• Initial prescription of cannabis-based medicinal products (excluding nabilone, THC:CBD spray [Sativex] and medicines not classed as controlled drugs such as cannabidiol) must be made by a specialist medical practitioner (a doctor included in the register of specialist medical practitioners [the Specialist Register], see section 34D of the Medical Act 1983). They should also have a special interest in the condition being treated (see the GMC’s information for doctors on cannabis-based products for medicinal use). For children and young people under the care of paediatric services, the initiating prescriber should also be a tertiary paediatric specialist. 

Factors to think about when prescribing

  • When prescribing and monitoring cannabis-based medicinal products, take into account:
    • current and past use of cannabis (including any over-the-counter and online products)
    • history of substance misuse including the illicit use of cannabis
    • potential for dependence, diversion and misuse (in particular with THC)
    • mental health and medical history, in particular, liver impairment, renal impairment, cardiovascular disease
    • potential for interaction with other medicines, for example, central nervous system depressants and other centrally active drugs, antiepileptics and hormonal contraceptives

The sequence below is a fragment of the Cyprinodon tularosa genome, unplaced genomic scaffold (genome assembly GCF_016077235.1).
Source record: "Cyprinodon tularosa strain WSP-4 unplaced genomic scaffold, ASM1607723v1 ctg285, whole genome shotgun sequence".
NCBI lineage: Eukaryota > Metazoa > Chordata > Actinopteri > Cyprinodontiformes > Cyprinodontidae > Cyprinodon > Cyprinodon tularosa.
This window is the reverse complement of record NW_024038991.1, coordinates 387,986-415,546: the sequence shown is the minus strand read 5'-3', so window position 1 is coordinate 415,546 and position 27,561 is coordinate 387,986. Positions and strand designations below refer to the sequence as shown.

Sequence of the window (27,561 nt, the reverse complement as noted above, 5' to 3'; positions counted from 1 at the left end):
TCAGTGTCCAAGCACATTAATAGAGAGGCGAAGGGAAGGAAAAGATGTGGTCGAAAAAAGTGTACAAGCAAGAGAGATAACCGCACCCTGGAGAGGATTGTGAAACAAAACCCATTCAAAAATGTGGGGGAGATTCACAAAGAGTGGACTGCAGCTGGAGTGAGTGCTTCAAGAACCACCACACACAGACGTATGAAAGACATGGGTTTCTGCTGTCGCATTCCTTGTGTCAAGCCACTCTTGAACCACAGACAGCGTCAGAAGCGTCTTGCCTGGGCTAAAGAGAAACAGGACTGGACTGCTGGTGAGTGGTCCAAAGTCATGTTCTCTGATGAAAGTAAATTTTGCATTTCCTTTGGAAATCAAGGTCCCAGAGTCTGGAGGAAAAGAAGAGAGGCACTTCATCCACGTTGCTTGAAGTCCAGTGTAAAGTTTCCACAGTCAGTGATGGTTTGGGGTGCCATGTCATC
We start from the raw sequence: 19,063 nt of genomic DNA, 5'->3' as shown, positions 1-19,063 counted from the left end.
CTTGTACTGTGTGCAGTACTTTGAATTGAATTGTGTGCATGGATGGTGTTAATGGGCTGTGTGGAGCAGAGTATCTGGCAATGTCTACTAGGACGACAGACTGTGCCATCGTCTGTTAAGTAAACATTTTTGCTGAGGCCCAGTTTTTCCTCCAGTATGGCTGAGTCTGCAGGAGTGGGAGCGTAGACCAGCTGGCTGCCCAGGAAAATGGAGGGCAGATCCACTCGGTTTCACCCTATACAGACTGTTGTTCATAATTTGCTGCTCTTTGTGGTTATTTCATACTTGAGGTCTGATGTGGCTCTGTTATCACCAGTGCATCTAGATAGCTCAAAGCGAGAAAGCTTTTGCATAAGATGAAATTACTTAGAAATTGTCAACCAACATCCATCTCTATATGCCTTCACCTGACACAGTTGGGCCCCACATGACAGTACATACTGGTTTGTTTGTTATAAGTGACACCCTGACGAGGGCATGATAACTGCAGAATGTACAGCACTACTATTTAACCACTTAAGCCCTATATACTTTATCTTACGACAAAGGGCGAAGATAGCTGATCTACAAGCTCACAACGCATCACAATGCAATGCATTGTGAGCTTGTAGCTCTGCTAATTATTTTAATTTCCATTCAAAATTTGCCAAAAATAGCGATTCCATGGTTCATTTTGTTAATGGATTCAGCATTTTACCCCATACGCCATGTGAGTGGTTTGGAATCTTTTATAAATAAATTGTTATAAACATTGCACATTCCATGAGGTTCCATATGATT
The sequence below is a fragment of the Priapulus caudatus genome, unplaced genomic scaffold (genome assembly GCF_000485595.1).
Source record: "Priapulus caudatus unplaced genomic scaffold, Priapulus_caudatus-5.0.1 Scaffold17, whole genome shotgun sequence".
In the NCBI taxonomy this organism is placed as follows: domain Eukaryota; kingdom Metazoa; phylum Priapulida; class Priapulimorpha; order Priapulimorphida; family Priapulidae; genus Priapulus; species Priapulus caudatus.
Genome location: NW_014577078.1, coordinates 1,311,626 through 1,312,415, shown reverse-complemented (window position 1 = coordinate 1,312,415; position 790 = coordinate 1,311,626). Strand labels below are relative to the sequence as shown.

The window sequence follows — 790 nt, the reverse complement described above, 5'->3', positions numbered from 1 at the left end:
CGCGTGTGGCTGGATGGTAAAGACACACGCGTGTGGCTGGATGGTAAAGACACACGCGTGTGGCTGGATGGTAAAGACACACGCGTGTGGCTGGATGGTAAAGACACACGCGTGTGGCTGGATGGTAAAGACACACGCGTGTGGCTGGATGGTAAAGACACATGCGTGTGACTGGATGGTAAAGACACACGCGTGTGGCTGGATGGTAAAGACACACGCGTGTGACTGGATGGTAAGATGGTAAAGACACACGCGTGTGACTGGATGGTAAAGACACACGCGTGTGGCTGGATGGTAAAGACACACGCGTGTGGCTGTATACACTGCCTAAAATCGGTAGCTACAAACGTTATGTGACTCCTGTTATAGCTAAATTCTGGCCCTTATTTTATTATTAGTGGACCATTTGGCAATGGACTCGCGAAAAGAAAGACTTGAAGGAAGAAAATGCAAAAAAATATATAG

• pregnancy and breastfeeding (breastfeeding is a contraindication for Sativex and nabilone; there is limited evidence on the safety of cannabis-based medicinal products during pregnancy and breastfeeding).
  • When prescribing cannabis-based medicinal products for babies, children and young people, pay particular attention to the:
    • potential impact on psychological, emotional and cognitive development
    • potential impact of sedation
    • potential impact on structural and functional brain development.

NICE has produced a guideline on babies, children and young people’s experience of healthcare.

  • When prescribing cannabis-based medicinal products, advise people to stop any non-prescribed cannabis, including over-the-counter, online and illicit products.
  • Prescribers should record details of treatment, clinical outcomes and adverse effects for people prescribed cannabis-based medicinal products, using local or national registers if available.
  • For more information on safe prescribing and use of cannabis-based medicinal products, see the recommendations in the NICE guideline on controlled drugs.

For recommendations on shared care and supporting shared decision-making, refer to the full guideline.

 

Want to learn more about this guideline?

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Read the related Guidelines in Practice article

© NICE 2021. Cannabis-based medicinal products. Available from: www.nice.org.uk/guidance/ng144. All rights reserved. Subject to Notice of rights.

NICE guidance is prepared for the National Health Service in England. All NICE guidance is subject to regular review and may be updated or withdrawn. NICE accepts no responsibility for the use of its content in this product/publication. 

Published: 11 November 2019.

Last updated: October 2021.